Afro Beat

160614133821-hip-hop-grandpas-10-super-169

Watch him bounce
alone on his dreary isle –
nothing but the crescendo of flowing traffic
for rhythm, defining his space.
Those cocker spaniel eyes and that gleeful
smile – his old lips stretched like a thin elastic band,
hooked
upon his overgrown ears.
Childish knee bends and manic head wiggles,
clasping his wheelie street-cleaner-bin like a toddler
with a toy buggy.

Cars spit out their fumes,
commuters are unamused,
Mile End tube station swallows its
time-conscious food – while the dancing old man
executes his partially visible moves.
“Keeping warm?” I chuckle.
He peers back with an outrageous grin,
and deepens his bend.
“It’s those bloody Africans…” he mumbles,
as the traffic slows and the button is hastily pressed –
“And those bleeding black people, from the Caribbean…”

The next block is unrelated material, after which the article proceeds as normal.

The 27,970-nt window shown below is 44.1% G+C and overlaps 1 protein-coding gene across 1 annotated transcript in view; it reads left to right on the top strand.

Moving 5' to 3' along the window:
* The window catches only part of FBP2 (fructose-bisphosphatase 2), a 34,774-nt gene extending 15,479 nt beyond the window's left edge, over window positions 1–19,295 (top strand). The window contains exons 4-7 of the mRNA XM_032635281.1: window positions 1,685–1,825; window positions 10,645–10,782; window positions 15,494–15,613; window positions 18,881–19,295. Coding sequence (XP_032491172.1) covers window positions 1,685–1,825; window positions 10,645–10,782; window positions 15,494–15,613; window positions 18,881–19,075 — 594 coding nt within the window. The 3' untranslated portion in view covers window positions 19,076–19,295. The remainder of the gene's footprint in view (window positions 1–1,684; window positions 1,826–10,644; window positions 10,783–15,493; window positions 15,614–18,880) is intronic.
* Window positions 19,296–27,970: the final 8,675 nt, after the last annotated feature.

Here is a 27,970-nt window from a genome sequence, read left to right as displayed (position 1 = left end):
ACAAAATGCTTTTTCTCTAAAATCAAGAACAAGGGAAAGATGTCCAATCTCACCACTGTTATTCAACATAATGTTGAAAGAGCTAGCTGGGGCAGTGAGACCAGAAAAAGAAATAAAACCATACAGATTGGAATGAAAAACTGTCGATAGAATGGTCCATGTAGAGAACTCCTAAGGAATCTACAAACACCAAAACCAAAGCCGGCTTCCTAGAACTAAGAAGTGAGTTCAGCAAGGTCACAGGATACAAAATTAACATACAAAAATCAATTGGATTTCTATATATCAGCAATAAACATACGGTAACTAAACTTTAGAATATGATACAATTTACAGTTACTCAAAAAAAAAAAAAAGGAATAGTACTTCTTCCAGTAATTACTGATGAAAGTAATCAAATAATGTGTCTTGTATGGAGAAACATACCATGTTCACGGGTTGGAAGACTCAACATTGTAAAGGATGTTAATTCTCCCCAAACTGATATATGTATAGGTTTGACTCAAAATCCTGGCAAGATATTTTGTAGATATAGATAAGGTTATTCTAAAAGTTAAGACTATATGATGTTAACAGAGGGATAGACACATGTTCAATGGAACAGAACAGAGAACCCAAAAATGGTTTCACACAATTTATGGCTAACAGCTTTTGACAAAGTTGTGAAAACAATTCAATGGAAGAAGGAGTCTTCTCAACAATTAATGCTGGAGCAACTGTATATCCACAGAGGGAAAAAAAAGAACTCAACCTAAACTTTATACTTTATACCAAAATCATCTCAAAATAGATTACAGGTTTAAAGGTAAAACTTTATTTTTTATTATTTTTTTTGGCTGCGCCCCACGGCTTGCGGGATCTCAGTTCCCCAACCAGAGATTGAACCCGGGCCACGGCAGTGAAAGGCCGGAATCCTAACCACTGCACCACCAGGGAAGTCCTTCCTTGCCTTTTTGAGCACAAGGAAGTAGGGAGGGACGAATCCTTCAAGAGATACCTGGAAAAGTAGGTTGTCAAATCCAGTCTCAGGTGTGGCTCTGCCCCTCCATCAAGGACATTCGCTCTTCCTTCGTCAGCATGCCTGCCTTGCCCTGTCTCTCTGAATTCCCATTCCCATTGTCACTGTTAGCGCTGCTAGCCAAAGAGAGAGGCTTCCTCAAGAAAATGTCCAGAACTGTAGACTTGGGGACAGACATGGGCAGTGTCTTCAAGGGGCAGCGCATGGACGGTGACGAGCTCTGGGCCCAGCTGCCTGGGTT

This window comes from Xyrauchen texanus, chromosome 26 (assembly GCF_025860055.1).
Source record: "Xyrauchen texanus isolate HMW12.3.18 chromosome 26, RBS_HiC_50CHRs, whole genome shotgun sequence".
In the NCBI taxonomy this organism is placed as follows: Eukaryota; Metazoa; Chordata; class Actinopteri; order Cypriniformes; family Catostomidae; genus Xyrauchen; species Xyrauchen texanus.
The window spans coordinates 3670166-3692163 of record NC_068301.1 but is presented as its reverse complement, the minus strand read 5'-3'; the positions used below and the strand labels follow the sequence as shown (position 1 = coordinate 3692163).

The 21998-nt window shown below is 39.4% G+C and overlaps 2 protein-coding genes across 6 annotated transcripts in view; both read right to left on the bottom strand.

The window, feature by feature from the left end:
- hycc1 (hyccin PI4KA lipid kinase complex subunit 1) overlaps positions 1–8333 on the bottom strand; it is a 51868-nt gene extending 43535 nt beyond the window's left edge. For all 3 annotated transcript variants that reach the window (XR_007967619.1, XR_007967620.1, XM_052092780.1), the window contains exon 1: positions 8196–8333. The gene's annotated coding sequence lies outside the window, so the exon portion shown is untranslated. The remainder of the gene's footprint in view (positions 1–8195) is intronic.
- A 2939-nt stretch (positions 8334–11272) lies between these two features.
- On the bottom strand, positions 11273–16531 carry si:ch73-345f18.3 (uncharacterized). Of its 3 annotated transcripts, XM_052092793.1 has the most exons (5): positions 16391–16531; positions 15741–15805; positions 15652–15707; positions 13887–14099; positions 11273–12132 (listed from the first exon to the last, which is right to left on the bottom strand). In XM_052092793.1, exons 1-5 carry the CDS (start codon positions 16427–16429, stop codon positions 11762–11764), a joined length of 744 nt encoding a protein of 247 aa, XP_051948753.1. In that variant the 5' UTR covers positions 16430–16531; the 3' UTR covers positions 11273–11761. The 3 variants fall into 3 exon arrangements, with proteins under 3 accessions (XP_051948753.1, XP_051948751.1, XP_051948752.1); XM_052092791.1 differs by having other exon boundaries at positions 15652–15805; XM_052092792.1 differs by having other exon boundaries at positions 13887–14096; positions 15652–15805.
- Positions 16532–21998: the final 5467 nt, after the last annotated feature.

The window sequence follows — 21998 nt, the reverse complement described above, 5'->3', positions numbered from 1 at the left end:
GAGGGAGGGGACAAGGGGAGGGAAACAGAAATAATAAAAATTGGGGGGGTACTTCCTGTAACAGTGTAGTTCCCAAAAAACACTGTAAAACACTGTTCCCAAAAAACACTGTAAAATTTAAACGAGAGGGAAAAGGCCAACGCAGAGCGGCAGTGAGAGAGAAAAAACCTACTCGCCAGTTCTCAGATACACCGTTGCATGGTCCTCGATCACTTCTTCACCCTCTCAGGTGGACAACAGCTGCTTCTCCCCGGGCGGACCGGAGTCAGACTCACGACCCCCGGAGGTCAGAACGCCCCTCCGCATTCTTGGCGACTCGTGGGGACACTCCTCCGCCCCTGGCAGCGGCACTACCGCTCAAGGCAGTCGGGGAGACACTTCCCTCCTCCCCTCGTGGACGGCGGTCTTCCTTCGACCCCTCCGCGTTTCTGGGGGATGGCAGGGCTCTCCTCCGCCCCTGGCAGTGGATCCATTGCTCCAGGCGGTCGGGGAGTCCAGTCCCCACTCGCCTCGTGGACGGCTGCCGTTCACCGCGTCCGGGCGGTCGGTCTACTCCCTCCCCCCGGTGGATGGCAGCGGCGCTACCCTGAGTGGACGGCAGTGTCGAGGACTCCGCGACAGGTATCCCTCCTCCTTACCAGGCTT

He winds and pops: there’s no need to decipher the rest.

We cross the road – would you look back?
The invisible man, a fuzzy monochrome
blurring into the city streets like a peculiarly
animated object,
is suddenly framed by afro-beats.
Bursts of yellow, clashing greens,
pink birds and orange flowers repeat:
he’s draped in the textiles of African Queens.
Fluid flashes of block colour exalt
the very culture he mocks,
painting him back into the spectrum—
now watch him pulsate.
Let the vibrancy educate.

*Photo Credit: Thandiwe Muriu — image from the Kenyan photographer’s Camo project.(check out her portfolio!)

Advertisements

One thought on “Afro Beat

Leave a Reply

Fill in your details below or click an icon to log in:

WordPress.com Logo

You are commenting using your WordPress.com account. Log Out /  Change )

Google+ photo

You are commenting using your Google+ account. Log Out /  Change )

Twitter picture

You are commenting using your Twitter account. Log Out /  Change )

Facebook photo

You are commenting using your Facebook account. Log Out /  Change )

Connecting to %s

This site uses Akismet to reduce spam. Learn how your comment data is processed.